There was some sad news that came out this afternoon, as we found out that Tom Singer, former Pirates MLB.com beat writer, passed away on Monday at the age of 67. Most of you probably only knew Tom from his writing or his Twitter account. I was fortunate enough to get to know him in the press box over the last few years, and wanted to share some thoughts.
Tom was the nicest guy, and always a person I looked forward to seeing when I covered the big league team. We spent a lot of time talking during Spring Training, especially the past year when I would always return to McKechnie Field from Pirate City and wait with him in the clubhouse media room until the locker room opened. The talks weren’t deep, but he always had some sort of baseball story to tell, or a joke to tell, and if it was the latter, he made sure everyone heard it. He also had game trivia that would make Elias jealous, and usually busted out these facts during the media sessions with Clint Hurdle. The facts about recent events were never in the form of a question, but just informing the manager and everyone else of an interesting trend or event that took place. They usually ended with Clint Hurdle confirming that the fact was interesting, and maybe even sharing a story of his own in response.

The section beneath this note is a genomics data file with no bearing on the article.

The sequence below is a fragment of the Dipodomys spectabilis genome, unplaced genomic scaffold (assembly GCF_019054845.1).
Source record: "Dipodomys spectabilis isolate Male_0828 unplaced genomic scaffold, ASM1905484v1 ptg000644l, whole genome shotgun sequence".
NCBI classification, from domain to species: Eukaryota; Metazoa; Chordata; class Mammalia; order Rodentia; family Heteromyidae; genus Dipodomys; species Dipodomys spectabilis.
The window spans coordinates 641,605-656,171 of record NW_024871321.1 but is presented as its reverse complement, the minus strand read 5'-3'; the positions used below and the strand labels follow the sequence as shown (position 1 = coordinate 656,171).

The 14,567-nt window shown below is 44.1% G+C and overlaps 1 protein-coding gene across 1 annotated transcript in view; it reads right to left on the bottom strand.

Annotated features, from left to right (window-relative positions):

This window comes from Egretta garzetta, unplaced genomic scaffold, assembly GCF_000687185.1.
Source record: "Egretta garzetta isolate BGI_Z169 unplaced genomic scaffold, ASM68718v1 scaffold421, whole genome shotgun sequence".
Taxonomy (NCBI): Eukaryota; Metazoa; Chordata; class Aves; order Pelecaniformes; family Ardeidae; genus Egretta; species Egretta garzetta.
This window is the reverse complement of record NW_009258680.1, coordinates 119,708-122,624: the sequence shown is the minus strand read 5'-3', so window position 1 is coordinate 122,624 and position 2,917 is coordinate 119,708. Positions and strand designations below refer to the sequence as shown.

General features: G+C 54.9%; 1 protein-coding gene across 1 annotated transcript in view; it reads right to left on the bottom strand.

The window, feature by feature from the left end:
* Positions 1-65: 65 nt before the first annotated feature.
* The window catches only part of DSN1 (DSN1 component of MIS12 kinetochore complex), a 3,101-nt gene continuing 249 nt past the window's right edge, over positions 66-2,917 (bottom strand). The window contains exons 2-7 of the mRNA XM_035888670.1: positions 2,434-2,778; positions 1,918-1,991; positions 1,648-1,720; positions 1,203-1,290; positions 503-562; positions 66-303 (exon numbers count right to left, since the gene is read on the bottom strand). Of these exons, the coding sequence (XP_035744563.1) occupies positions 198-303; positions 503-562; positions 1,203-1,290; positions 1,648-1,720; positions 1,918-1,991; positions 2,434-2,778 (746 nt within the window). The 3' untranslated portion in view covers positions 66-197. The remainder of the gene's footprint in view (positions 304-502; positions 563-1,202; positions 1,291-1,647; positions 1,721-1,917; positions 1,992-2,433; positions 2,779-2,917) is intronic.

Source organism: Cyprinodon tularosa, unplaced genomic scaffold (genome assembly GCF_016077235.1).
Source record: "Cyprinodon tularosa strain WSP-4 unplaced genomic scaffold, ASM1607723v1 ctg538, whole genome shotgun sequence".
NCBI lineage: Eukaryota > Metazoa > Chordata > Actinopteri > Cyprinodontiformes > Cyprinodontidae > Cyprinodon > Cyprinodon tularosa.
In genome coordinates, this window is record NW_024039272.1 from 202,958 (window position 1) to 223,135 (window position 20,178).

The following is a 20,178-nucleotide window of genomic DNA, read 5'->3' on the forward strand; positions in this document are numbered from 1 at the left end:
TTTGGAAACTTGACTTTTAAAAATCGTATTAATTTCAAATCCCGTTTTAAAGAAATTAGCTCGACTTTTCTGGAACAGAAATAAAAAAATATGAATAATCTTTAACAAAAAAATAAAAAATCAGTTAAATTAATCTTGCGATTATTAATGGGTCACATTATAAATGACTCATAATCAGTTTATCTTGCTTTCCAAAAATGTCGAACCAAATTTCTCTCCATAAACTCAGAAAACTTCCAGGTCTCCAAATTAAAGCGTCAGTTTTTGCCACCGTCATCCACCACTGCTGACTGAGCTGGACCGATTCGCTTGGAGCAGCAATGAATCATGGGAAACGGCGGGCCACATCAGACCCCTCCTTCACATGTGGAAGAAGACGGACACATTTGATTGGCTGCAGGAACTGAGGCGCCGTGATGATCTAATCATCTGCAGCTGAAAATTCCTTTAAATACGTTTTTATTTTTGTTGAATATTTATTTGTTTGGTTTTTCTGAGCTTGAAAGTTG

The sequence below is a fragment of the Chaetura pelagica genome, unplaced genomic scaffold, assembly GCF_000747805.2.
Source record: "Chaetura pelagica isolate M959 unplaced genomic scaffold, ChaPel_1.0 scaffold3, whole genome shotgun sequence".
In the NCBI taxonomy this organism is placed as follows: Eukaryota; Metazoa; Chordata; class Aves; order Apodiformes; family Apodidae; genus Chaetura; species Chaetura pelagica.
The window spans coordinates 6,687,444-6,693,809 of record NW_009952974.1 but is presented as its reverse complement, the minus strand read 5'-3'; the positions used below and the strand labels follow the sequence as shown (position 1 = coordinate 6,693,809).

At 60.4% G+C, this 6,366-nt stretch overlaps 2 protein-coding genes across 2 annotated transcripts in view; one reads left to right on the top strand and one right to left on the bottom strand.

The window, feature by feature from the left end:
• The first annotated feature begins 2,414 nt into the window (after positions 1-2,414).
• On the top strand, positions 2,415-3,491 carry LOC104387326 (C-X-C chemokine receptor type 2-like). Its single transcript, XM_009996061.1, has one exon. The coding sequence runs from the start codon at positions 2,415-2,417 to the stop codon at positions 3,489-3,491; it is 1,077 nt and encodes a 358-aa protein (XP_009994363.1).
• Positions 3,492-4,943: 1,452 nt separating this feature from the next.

During the fall, I traveled out to Arizona to cover the Arizona Fall League for a week. One of the things I was looking forward to was catching up with Tom. It wasn’t even a question that he would be there. If there was baseball to be covered in the area, you could guarantee that Tom would be there. He absolutely loved this game. Sure enough, I walked in to the Future’s Game, and before I could even unpack my laptop, Tom came up and said hello, and we got a chance to catch up.
There was another good memory I had from this season when I traveled out to St. Louis. My flight had just arrived at the airport, and I was on my way to grab the train to downtown. All of a sudden, as I was walking through the airport, I heard someone shout out my name. I looked to my right, and there was Tom, sitting on a bench, waiting for a shuttle of his own. We were going to see each other in about half an hour at the stadium, but that didn’t stop us from talking for a few minutes about our trips in and how things were going for each other. He would always ask me how the site was going, and always seemed genuinely interested.
I didn’t know Tom that well from a personal standpoint, although in our talks he usually mentioned that his wife, Malvina, was with him, even on some road trips or stretches during Spring Training. There was clearly a strong, loving relationship there, and my thoughts go out to his wife during this difficult time.
I wish that I had gotten more chances to know Tom better, although I’m grateful I was able to get to know him the last few years. He always made you feel like a friend, and was one of the nicest people I’ve encountered in the press box. I’ll miss running into him on the job, and the baseball world will be a bit sadder without him in a press box somewhere. Rest in Peace, Tom. You will be missed.